“Some people have talked about the desire to help capitalize on affordable housing, other people have talked about giving businesses expansion capital and others have mentioned microfinancing,” Martin said. “[The fund] would enable business proximate to Northeastern, to develop capital. We see this as something that could be sustainable, impactful and mutually beneficial.”
Next was the idea of developing a neighborhood council to engage people from surrounding communities at the conclusion of the current Task Force.
The neighborhood council would meet with school officials on a regular basis to discuss the impact the IMP is having on the area, as well as to foster communication between the university and the neighborhoods that surround the main campus.
Martin also discussed Parcel 3, a year-old conversation focused on the building of an office tower of which NU would be the primary, if not sole, occupant. The property sits across from Boston police headquarters on Tremont Street. The development of Parcel 3 would cost tens of millions of dollars and, according to Martin, would fulfill the need for office space required for NU to operate at its most efficient level.
“We can’t do all of these things, and we certainly can’t do all of them at once,” Martin said. “What we will continue to discuss is which of these we could tackle most immediately and which would have the most impact. Many of these things have a large price tag fixed to them.”
Following the community impact presentation, Boston Redevelopment Authority Senior Project Manager Gerald Autler shared plans for developing the Northeastern Housing Impact Study to assess the impact of off-campus undergraduates on their community. Taking cues from a 2008 study completed by Boston College, NU would hire outside analysts to conduct the study.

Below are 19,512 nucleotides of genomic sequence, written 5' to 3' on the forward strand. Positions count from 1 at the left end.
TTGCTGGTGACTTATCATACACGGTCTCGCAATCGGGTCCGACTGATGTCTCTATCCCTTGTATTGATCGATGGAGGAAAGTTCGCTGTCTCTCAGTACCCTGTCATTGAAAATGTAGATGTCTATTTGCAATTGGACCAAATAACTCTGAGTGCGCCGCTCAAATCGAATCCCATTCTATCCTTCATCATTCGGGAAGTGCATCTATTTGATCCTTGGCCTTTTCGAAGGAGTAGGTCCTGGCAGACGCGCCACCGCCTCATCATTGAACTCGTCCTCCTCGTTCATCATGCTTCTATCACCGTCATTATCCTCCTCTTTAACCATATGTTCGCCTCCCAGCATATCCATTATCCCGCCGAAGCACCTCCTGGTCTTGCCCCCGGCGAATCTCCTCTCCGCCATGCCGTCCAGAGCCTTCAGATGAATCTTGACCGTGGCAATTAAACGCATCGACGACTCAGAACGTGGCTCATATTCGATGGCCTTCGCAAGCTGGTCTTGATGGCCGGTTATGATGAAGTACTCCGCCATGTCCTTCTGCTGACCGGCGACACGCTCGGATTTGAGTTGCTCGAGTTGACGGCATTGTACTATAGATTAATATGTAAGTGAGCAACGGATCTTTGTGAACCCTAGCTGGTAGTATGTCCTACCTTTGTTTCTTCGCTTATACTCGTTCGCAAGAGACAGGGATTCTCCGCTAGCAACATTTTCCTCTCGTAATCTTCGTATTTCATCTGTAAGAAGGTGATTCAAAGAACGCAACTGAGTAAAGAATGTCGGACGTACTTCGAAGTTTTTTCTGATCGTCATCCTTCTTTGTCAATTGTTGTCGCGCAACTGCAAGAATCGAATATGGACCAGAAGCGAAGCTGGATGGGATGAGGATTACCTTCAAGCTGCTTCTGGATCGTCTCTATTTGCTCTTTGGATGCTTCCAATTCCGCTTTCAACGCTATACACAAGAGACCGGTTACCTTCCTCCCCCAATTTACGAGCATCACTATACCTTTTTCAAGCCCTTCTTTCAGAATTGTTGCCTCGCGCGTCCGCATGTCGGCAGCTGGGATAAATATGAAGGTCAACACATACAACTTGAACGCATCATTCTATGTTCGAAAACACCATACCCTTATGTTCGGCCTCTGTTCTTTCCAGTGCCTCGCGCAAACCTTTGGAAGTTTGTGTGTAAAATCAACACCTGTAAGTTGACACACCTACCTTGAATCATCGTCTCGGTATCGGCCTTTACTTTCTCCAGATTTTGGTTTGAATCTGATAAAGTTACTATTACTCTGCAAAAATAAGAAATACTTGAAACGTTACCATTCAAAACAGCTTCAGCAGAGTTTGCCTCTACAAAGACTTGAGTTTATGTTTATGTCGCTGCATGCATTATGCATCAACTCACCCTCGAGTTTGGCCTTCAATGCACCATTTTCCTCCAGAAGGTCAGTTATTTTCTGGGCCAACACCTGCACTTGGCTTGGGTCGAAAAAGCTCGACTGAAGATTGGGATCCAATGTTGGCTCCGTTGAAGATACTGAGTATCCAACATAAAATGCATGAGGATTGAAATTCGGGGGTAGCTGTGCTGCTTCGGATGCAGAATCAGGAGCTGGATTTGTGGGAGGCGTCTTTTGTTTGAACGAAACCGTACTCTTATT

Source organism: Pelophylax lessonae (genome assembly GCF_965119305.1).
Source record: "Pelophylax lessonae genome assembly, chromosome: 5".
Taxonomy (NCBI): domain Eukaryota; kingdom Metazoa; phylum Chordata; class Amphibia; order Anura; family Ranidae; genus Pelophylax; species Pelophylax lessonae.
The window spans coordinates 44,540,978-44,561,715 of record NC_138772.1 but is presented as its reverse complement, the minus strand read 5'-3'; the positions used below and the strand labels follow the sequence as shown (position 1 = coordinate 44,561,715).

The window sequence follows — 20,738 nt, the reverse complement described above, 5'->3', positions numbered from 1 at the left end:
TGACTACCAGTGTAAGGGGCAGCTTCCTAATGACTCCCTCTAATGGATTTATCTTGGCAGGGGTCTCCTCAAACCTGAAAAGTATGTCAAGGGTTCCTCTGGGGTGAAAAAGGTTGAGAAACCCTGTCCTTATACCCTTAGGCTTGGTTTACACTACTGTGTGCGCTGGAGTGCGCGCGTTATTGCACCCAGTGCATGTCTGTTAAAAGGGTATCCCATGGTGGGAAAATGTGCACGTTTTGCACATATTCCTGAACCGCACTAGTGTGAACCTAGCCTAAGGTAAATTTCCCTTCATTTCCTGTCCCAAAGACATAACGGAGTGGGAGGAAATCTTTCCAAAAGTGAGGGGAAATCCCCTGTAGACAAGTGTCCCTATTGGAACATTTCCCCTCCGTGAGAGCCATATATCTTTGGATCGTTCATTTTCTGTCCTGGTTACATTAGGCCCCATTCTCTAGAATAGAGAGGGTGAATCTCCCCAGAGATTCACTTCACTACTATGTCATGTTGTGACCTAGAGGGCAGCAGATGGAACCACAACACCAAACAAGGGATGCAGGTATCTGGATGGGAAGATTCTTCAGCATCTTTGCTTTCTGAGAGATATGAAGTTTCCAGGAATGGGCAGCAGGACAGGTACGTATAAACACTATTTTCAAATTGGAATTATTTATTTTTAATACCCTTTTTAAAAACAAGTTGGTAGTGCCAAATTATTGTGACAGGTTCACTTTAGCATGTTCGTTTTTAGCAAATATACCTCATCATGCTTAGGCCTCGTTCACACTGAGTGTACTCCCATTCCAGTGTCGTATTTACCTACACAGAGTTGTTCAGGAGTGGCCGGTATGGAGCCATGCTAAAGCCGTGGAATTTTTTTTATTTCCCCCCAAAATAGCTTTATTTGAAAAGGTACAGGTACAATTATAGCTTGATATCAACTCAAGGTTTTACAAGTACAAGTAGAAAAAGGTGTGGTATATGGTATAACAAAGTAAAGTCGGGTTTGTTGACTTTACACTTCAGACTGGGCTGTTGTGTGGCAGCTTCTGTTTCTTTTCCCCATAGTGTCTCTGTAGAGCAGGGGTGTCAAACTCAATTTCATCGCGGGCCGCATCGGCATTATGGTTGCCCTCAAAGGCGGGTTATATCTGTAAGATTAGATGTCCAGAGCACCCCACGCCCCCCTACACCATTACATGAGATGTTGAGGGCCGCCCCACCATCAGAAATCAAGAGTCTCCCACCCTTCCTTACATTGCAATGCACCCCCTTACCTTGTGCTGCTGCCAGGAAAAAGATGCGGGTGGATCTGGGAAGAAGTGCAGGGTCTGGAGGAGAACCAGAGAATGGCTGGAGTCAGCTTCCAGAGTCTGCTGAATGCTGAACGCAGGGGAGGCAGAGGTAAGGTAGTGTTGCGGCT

“We really want to look at Northeastern student residence trends,” Autler said. “We will spend time looking at how the total number of undergraduate students on and off campus is fluctuating and how that affects the different areas surrounding NU. [In the BC study the researcher] was able to come up with a serious estimate for what types of units and where are most likely to be occupied by BC students. Then [the researcher] came up with an estimated impact of those students per unit type. We want to do that for Northeastern.”
The key goals of the study were stated to be: gaining a baseline understanding of the current housing stocks and markets, an understanding of how undergraduates affect housing price, analyzing key trends and forces in the housing market, estimating how NU’s IMP proposals will affect market conditions and understanding student resident trends.
“At the end of the study we would want some conclusions as to what this all means,” Autler said. “Particularly an answer to the question: what is the degree to which Northeastern undergraduates are contributing to some of the housing trends we are seeing.”
The next IMP meeting is tentatively scheduled for March 28.